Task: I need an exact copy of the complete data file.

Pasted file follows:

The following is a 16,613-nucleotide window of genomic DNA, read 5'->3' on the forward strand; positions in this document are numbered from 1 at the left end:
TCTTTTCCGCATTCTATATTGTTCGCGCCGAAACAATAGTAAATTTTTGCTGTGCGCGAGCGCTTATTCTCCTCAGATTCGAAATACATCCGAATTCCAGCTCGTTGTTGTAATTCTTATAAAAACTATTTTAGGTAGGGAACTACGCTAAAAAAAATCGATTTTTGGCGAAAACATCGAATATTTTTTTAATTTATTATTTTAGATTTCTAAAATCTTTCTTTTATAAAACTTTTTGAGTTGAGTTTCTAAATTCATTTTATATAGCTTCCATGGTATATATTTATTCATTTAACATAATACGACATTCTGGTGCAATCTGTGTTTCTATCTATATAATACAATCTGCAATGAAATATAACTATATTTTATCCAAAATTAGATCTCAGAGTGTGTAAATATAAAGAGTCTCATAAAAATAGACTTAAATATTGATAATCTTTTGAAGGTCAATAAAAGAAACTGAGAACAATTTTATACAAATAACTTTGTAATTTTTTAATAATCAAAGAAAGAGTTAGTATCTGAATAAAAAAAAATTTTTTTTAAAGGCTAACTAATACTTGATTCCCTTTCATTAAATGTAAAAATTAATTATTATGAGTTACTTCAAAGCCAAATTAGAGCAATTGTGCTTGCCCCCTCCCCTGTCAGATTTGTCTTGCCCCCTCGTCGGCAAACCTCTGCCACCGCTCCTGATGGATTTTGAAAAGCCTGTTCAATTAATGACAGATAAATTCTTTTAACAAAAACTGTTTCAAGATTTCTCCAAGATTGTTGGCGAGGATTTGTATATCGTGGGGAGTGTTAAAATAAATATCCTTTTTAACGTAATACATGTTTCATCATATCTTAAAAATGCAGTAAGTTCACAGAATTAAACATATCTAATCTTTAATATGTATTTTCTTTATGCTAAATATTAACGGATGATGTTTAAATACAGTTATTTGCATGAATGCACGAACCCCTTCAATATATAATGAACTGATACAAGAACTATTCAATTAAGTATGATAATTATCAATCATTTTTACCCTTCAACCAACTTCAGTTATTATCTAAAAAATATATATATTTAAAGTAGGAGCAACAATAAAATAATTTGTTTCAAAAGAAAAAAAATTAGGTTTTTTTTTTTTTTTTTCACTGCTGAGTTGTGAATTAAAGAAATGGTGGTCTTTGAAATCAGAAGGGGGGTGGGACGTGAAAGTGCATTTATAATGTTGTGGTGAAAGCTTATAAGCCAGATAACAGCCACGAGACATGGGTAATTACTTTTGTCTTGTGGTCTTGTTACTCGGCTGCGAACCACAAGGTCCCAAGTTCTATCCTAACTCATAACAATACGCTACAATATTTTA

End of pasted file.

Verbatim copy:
The following is a 16,613-nucleotide window of genomic DNA, read 5'->3' on the forward strand; positions in this document are numbered from 1 at the left end:
TCTTTTCCGCATTCTATATTGTTCGCGCCGAAACAATAGTAAATTTTTGCTGTGCGCGAGCGCTTATTCTCCTCAGATTCGAAATACATCCGAATTCCAGCTCGTTGTTGTAATTCTTATAAAAACTATTTTAGGTAGGGAACTACGCTAAAAAAAATCGATTTTTGGCGAAAACATCGAATATTTTTTTAATTTATTATTTTAGATTTCTAAAATCTTTCTTTTATAAAACTTTTTGAGTTGAGTTTCTAAATTCATTTTATATAGCTTCCATGGTATATATTTATTCATTTAACATAATACGACATTCTGGTGCAATCTGTGTTTCTATCTATATAATACAATCTGCAATGAAATATAACTATATTTTATCCAAAATTAGATCTCAGAGTGTGTAAATATAAAGAGTCTCATAAAAATAGACTTAAATATTGATAATCTTTTGAAGGTCAATAAAAGAAACTGAGAACAATTTTATACAAATAACTTTGTAATTTTTTAATAATCAAAGAAAGAGTTAGTATCTGAATAAAAAAAAATTTTTTTTAAAGGCTAACTAATACTTGATTCCCTTTCATTAAATGTAAAAATTAATTATTATGAGTTACTTCAAAGCCAAATTAGAGCAATTGTGCTTGCCCCCTCCCCTGTCAGATTTGTCTTGCCCCCTCGTCGGCAAACCTCTGCCACCGCTCCTGATGGATTTTGAAAAGCCTGTTCAATTAATGACAGATAAATTCTTTTAACAAAAACTGTTTCAAGATTTCTCCAAGATTGTTGGCGAGGATTTGTATATCGTGGGGAGTGTTAAAATAAATATCCTTTTTAACGTAATACATGTTTCATCATATCTTAAAAATGCAGTAAGTTCACAGAATTAAACATATCTAATCTTTAATATGTATTTTCTTTATGCTAAATATTAACGGATGATGTTTAAATACAGTTATTTGCATGAATGCACGAACCCCTTCAATATATAATGAACTGATACAAGAACTATTCAATTAAGTATGATAATTATCAATCATTTTTACCCTTCAACCAACTTCAGTTATTATCTAAAAAATATATATATTTAAAGTAGGAGCAACAATAAAATAATTTGTTTCAAAAGAAAAAAAATTAGGTTTTTTTTTTTTTTTTTCACTGCTGAGTTGTGAATTAAAGAAATGGTGGTCTTTGAAATCAGAAGGGGGGTGGGACGTGAAAGTGCATTTATAATGTTGTGGTGAAAGCTTATAAGCCAGATAACAGCCACGAGACATGGGTAATTACTTTTGTCTTGTGGTCTTGTTACTCGGCTGCGAACCACAAGGTCCCAAGTTCTATCCTAACTCATAACAATACGCTACAATATTTTA